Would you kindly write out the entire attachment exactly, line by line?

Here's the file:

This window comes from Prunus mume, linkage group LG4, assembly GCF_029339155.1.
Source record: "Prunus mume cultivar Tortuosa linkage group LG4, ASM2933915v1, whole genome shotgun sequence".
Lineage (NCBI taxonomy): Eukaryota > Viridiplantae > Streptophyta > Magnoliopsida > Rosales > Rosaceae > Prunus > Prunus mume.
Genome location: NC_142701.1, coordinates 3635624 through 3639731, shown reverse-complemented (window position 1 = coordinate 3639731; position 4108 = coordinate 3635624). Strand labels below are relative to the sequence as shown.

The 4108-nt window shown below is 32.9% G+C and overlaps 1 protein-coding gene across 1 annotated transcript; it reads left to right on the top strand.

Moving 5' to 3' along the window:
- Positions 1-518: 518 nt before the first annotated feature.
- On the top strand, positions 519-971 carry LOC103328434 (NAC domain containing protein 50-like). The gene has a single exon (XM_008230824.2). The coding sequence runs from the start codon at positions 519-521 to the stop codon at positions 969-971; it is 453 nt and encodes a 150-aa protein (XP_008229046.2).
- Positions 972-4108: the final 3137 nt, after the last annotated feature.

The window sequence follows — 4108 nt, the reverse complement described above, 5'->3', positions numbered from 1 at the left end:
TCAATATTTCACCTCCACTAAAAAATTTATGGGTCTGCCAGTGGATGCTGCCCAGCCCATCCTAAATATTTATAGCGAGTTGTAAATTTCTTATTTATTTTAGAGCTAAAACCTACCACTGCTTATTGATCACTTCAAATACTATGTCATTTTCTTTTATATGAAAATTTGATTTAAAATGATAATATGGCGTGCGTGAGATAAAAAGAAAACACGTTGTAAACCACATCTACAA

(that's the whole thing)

This window comes from Prunus mume, linkage group LG4, assembly GCF_029339155.1.
Source record: "Prunus mume cultivar Tortuosa linkage group LG4, ASM2933915v1, whole genome shotgun sequence".
Lineage (NCBI taxonomy): Eukaryota > Viridiplantae > Streptophyta > Magnoliopsida > Rosales > Rosaceae > Prunus > Prunus mume.
Genome location: NC_142701.1, coordinates 3635624 through 3639731, shown reverse-complemented (window position 1 = coordinate 3639731; position 4108 = coordinate 3635624). Strand labels below are relative to the sequence as shown.

The 4108-nt window shown below is 32.9% G+C and overlaps 1 protein-coding gene across 1 annotated transcript; it reads left to right on the top strand.

Moving 5' to 3' along the window:
- Positions 1-518: 518 nt before the first annotated feature.
- On the top strand, positions 519-971 carry LOC103328434 (NAC domain containing protein 50-like). The gene has a single exon (XM_008230824.2). The coding sequence runs from the start codon at positions 519-521 to the stop codon at positions 969-971; it is 453 nt and encodes a 150-aa protein (XP_008229046.2).
- Positions 972-4108: the final 3137 nt, after the last annotated feature.

The window sequence follows — 4108 nt, the reverse complement described above, 5'->3', positions numbered from 1 at the left end:
TCAATATTTCACCTCCACTAAAAAATTTATGGGTCTGCCAGTGGATGCTGCCCAGCCCATCCTAAATATTTATAGCGAGTTGTAAATTTCTTATTTATTTTAGAGCTAAAACCTACCACTGCTTATTGATCACTTCAAATACTATGTCATTTTCTTTTATATGAAAATTTGATTTAAAATGATAATATGGCGTGCGTGAGATAAAAAGAAAACACGTTGTAAACCACATCTACAA